Despite shifting global attention toward the COVID-19 pandemic throughout 2020 and 2021, the war devastating Syria and its people drags on. The lives of millions of Syrians fleeing for safety continues to be precarious and their futures uncertain.
The United Nations High Commissioner for Refugees, UNHCR, is leading humanitarian efforts for refugees within Lebanon — Syria’s neighbour who the continued crisis has particularly hard hit. The Government of Lebanon estimates that they are hosting roughly 1.5 million Syrian refugees who have fled since the war outbreak in 2011, putting significant strain on the country, its people and its resources. Only about 870,000 refugees of the total estimated amount are registered with the UNHCR.
©UNHCR Shawn Baldwin
To better understand Lebanon’s refugee crisis, a collaborative effort by the UNHCR, the United Nations Children’s Fund (UNICEF) and the World Food Programme (WFP) developed VASyR, the Vulnerability Assessment of Syrian Refugees. The report aims to reveal a cross-section of the refugee population in annual snapshots — allowing for invaluable insights into the lives of thousands of families over time as the crisis continues. VASyR uses the KoBoToolbox suite of tools for all its data collection efforts across Lebanon.
The 2020 report’s most recent findings show a devastating picture of life as a refugee in Lebanon, made even more challenging throughout the COVID-19 pandemic.
Financial insecurity is on the rise as 92% of refugee families are in debt, and 9 out of every ten households live in extreme poverty conditions — a 34% increase from 2019. There is a significant gender disparity as woman-headed households have significantly lower income than men-headed ones — 86% of women were outside the labour force and 25% of men were unemployed. Children are scarcely able to attend school due to the high costs of transportation and learning materials — or not at all due to the current pandemic. Often they are drawn out of school into oppressive child labour conditions, and young girls married off. Only 20% of those aged 15 and older are legal residents. Most live in conditions below basic humanitarian standards, and access to clean water and sanitation is scarce.
Infographic from 2020 VASyR report
The report’s annual findings allow humanitarian organizations and local governments to focus their efforts, funding, and resources to where it’s most needed.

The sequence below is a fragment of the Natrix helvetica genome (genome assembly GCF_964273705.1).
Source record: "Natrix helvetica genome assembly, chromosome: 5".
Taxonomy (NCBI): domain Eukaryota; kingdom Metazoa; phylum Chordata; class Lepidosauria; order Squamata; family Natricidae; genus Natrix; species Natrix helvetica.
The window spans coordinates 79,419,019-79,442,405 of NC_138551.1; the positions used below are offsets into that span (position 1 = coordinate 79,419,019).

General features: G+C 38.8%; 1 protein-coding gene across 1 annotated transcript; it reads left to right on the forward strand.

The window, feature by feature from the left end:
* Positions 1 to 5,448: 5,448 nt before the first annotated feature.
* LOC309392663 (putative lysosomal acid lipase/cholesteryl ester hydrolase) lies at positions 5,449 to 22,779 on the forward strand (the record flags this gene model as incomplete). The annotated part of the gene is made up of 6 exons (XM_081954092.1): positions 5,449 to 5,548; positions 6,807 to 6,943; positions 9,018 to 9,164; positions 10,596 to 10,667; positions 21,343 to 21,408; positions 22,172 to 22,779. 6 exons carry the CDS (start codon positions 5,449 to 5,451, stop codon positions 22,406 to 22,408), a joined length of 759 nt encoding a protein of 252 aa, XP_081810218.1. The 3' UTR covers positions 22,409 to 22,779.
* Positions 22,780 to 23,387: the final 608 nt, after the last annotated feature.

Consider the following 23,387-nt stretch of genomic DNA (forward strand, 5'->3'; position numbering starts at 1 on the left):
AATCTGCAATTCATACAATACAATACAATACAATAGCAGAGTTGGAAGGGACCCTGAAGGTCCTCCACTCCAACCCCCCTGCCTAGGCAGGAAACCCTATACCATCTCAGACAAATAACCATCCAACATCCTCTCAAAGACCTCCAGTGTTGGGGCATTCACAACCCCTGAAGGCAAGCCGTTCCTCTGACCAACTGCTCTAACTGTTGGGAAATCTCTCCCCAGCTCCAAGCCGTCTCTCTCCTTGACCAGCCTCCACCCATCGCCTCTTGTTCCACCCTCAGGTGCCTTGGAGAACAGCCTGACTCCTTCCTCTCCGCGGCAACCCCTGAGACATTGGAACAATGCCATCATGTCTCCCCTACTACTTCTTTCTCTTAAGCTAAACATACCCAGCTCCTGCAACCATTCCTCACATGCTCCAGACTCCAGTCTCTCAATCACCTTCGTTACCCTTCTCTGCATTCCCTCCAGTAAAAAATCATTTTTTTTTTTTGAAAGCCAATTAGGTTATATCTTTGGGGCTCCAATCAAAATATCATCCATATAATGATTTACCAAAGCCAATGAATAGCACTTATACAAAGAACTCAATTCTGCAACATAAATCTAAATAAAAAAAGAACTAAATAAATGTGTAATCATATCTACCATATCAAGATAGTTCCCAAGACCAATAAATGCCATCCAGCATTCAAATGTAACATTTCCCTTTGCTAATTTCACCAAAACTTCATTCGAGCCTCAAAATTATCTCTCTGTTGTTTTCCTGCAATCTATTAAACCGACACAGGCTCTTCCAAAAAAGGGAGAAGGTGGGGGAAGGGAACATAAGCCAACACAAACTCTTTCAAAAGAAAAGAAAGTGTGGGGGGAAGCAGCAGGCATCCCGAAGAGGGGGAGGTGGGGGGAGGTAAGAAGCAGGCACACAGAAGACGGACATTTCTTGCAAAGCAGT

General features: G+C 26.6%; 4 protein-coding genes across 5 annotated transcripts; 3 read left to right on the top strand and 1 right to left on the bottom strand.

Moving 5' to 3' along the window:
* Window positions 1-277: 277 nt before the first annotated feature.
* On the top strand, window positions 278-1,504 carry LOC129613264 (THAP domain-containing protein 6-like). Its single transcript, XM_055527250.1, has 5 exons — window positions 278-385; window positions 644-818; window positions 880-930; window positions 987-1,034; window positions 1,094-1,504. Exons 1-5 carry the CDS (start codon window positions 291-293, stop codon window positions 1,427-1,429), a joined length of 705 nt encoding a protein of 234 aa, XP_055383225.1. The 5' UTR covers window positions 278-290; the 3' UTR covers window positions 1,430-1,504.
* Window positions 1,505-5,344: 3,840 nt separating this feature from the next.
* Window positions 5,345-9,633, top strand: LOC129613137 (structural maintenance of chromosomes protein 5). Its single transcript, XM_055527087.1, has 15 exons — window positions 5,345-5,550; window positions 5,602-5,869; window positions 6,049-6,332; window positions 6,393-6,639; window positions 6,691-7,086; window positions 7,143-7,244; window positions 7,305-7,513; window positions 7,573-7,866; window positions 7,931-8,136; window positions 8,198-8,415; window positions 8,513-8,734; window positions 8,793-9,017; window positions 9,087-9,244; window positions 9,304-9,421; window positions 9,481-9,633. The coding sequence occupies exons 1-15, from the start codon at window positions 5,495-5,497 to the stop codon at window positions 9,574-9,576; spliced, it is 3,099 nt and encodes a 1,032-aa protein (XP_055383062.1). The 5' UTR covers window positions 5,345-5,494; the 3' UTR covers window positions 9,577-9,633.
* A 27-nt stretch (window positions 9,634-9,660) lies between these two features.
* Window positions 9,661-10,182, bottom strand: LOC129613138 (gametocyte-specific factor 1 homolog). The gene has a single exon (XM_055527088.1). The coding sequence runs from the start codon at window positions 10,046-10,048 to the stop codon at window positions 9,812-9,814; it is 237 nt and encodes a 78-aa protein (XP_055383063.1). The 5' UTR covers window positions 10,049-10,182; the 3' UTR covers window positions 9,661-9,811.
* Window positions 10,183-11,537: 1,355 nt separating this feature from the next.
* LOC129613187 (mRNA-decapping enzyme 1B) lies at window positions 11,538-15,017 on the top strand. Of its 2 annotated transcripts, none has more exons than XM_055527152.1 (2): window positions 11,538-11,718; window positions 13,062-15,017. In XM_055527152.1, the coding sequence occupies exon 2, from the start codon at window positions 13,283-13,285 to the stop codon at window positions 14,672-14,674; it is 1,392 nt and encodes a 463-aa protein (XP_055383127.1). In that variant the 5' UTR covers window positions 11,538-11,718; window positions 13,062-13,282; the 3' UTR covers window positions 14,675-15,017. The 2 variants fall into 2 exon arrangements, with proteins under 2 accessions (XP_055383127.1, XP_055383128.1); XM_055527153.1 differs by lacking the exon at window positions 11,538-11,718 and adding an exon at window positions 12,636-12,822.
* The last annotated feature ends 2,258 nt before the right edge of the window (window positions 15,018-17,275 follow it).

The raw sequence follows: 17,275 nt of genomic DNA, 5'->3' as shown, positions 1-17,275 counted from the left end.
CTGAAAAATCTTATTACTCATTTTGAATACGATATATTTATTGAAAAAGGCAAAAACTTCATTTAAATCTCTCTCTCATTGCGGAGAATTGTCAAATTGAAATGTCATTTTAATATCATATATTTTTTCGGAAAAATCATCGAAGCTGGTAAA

The data collection is from a sample of some 5,000 refugee families in 26 districts across Lebanon, and each survey consists of around 580 questions with translations in both English and Arabic. The surveys are constructed using the XLSForm open standards and contain complex logic that asks a range of contextually appropriate questions and guides enumerators through the interview.
In total, 70 enumerators from various organizations who have partnered with the UNHCR move from family to family in teams of two for several weeks. Each registered household has a unique case number and a barcode that is scanned into the form to identify and monitor the family’s case over time.
Once the collection process is complete, data validation, cleaning and preliminary analysis take place over three months using a range of external tools, after which the report can be compiled.
©UNHCR Ivor Prickett
With few teams on the ground, limited time and harsh conditions, efficient and robust means of collecting and managing data are critical.
“The operation decided to use KoBoToolbox mainly since it is a free open-source tool for data collection, works offline, easy to create forms and users on the server, and is used by most of the humanitarian actors. Hence, data collectors require minimum training to configure and use the forms. In addition to that, forms are easily integrated into other systems for monitoring and for creating dashboards.” — Raffi Kouzoudjian, UNHCR
The UNHCR has been working with KoBoToolbox since 2016 to ensure that their humanitarian efforts on the ground are more streamlined and impactful.